Best Kaiseki Restaurants in Ginza Area in Tokyo
Kaiseki Cuisine (懐石), A Japanese Cuisine Receiving Continuous Love from the WorldKaiseki cuisine, available in Japanese restaurants “ryotei” and Japanese hotels “ryokan”, was a cuisine offered to guests at the tea ceremony. First started by the progenitor of tea ceremony, Sen no Rikyu, it was a light meal eaten prior to the event of the ceremony. The Kaiseki cuisine nowadays has already developed differently, the course includes more dishes and more luxurious cuisine. The numerous dishes with modest portions have become one of the characteristics of Kaiseki cuisine.
The Pocket Concierge Selection: Must-Try Ginza Kaiseki Destinations
- Ginza Toyoda
A Japanese restaurant where you can taste the four seasons of Japan
- Ginza Wakuta
Taste the feeling of seasons in relaxing fully-private rooms here.
- Ginza Koju
Taste “the essence of Japan” in Ginza by a chef who is representative of Japan.
- Ginza Shibutani
Delicious Hokkaido ingredients charm you in a modern-style blend of Japanese and Western cuisine.
Michelin 1-starred Kyoto cuisine focused on Dashi.
- Nanzenji Hyotei Hibiya
A Japanese restaurant delighting guests in Nishi-Azabu with local cuisine and spirits from Ise in Mie Prefecture
In the past, Kaiseki cuisine is the cuisine offered to the guests from the host for the tea ceremony event. The origin of it is “onjyuku” (warm stone), which is the warm stone that Zen monks would put near their stomaches to prevent hunger. 3 pillars of Kaiseki cuisine are, “utilization of seasonal ingredients,” “maximization of ingredient flavors,” and “omotenashi; service with humility and mindfulness.”
The basics of Kaiseki cuisine is simple, adhering to the traditional Japanese meal format of “1 soup, 3 side dishes.” The modern day Japanese dining manners can be said to be found here in this style. The Kaiseki cuisine nowadays has developed into “sakizuke” (appetizer), “hassun” (seasonal dish), “mukozuke” (sashimi), “takiawase” (simmered dish), “yakimono” (grilled dish), “shiizakana” (substantial dish), “gohan” (rice) that comes with soup and pickles, and “mizumono” (dessert).
In the past, when people think of small in portion, they think of Kaiseki cuisine. However, since there are more dishes now, some people also call it “western Kaiseki.”
◇ About GinzaGinza is a district in Chuo-ku, Tokyo. It is an area with high concentration of luxurious stores and long-established stores. The history of Ginza dates back to Edo period and the name comes from the establishment of a silver-coin mint.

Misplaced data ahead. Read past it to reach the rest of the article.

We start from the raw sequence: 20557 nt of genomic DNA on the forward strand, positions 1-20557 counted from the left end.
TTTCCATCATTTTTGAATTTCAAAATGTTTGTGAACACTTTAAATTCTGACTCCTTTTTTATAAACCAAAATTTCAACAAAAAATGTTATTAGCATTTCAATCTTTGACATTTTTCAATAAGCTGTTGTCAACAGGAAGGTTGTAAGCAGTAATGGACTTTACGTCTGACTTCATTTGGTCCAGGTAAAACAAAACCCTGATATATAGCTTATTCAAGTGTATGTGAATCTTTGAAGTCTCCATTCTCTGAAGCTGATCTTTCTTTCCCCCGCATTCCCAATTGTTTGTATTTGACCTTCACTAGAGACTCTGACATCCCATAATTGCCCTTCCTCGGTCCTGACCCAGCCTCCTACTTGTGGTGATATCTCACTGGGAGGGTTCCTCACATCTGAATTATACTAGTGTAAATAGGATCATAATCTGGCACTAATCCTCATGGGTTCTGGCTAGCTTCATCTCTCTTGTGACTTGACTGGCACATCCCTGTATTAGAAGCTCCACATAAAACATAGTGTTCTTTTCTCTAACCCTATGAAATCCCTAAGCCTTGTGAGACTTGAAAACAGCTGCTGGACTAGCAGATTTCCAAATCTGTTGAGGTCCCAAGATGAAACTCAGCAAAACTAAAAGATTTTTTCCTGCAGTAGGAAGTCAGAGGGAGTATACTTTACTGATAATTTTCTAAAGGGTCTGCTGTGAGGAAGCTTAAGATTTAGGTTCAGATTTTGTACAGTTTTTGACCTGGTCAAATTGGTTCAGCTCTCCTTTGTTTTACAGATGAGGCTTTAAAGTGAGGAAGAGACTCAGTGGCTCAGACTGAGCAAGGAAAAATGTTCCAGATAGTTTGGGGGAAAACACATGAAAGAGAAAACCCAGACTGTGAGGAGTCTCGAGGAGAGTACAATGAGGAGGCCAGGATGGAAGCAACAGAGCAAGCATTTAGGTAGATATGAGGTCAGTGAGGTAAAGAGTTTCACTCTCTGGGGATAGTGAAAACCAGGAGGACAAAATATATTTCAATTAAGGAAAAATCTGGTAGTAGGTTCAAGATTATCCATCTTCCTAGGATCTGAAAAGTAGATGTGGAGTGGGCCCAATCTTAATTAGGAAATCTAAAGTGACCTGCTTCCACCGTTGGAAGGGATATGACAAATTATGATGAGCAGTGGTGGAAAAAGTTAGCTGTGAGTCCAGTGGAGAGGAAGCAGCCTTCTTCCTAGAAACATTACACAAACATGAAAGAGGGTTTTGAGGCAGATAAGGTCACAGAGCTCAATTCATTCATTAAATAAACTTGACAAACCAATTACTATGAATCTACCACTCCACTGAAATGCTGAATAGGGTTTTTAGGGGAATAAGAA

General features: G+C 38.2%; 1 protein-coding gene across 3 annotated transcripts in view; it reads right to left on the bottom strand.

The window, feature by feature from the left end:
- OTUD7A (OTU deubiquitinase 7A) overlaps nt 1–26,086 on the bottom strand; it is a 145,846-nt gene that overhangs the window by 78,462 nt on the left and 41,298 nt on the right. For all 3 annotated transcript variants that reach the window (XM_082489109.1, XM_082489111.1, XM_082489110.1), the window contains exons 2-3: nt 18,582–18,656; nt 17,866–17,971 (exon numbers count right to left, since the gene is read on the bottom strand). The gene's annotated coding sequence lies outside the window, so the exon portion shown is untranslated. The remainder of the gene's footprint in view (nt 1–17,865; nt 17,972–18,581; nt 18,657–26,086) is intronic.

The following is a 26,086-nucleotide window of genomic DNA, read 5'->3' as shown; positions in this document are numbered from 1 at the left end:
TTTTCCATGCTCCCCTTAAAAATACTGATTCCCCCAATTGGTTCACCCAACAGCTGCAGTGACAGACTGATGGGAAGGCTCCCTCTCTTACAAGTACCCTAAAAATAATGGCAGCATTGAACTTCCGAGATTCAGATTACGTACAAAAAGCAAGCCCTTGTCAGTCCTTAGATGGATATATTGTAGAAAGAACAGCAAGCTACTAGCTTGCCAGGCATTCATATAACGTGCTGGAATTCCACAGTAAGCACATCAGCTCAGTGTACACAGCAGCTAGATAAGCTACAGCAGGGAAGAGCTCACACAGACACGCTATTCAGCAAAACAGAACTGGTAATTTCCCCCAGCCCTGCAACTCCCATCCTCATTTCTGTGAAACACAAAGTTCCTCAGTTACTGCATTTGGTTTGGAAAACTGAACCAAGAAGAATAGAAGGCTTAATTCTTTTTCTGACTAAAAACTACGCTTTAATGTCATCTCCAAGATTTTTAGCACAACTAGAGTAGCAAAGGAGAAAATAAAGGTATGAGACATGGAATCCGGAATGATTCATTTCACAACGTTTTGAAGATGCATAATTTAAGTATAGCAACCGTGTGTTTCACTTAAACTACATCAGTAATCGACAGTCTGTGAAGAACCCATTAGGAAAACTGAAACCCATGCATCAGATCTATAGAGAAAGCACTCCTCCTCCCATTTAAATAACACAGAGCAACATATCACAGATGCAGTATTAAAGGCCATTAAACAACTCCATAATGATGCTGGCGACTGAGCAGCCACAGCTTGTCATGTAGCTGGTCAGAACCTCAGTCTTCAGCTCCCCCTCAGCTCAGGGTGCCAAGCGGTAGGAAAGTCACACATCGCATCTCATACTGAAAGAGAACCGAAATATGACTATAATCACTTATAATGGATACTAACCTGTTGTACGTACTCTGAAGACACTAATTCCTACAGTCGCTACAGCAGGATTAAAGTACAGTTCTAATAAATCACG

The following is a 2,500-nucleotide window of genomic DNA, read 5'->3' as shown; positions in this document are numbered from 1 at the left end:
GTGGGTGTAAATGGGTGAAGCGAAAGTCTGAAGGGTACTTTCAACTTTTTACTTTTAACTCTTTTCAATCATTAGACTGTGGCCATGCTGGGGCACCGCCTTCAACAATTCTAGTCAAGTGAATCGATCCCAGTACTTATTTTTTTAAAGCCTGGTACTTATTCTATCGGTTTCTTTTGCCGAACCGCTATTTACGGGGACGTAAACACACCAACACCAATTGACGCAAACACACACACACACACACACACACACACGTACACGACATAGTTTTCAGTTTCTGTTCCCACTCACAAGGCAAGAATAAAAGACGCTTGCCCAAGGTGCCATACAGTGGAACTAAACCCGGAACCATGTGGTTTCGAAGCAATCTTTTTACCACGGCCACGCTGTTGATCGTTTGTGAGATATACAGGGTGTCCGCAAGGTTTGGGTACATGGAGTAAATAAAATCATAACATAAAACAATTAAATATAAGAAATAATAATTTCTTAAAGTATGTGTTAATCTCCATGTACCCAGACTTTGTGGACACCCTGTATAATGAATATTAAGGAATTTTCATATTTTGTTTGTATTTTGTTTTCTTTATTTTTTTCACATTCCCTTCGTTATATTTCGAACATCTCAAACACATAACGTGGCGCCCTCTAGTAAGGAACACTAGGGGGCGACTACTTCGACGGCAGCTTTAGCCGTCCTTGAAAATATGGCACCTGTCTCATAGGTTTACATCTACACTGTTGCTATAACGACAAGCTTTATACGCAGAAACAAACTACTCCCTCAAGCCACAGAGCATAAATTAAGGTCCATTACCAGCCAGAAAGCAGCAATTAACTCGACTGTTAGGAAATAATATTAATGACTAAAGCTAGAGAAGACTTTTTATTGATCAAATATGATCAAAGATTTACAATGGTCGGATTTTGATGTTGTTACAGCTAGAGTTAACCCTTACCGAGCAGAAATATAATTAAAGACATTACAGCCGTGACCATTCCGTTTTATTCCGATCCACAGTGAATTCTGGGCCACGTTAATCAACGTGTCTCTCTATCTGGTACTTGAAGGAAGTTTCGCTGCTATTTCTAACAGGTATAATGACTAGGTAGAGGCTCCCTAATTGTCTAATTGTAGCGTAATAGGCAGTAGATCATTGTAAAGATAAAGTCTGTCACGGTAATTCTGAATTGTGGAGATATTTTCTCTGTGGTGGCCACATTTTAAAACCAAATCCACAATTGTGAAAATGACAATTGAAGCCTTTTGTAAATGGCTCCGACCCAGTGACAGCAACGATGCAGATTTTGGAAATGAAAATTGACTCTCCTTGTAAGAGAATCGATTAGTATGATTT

While having one of the most prosperous streets in Japan, Ginza still has the atmosphere of the "Shitamachi" (downtown). It is a combination of Japan's history and culture, with the establishment of "Kabukiza" (kabuki theater).
On Saturdays and Sundays, the main street of Ginza turns into "pedestrian heaven," where adults, kids and couples can walk freely on the street.
Places to visit(sightseeing) in Ginza
The main street in Ginza. On Saturdays and Sundays, it turns into "pedestrian heaven." Many large-scale commercial facilities and high-end brands are along the the Chuo-dori street. Famous brands, such as Tiffany & Co., TAG Heuer and Apple store, can also be found here.
Access:3, Ginza, Chuo-ku, Tokyo
Opened in the main area of Ginza in 2017, this shopping complex has over 200 brands inside. There is also a connecting walkway at the B2F to the Tokyo Metro station. A 4,000 square meters rooftop garden is located at the very top floor of the building, perfect for a rest and enjoy the greeneries.
Access:10-1, Ginza 6-chome, Chuo-ku, Tokyo
Kabuki-za, a representative tourist spot in Ginza, has been keeping its old tradition since its opening in 1889. The kabuki performances are available almost every day. Even though the building was destroyed for several time, the baroque Japanese revivalist architecture-style has been restored till now.
Access:12-15, Ginza 4-chome, Chuo-ku, Tokyo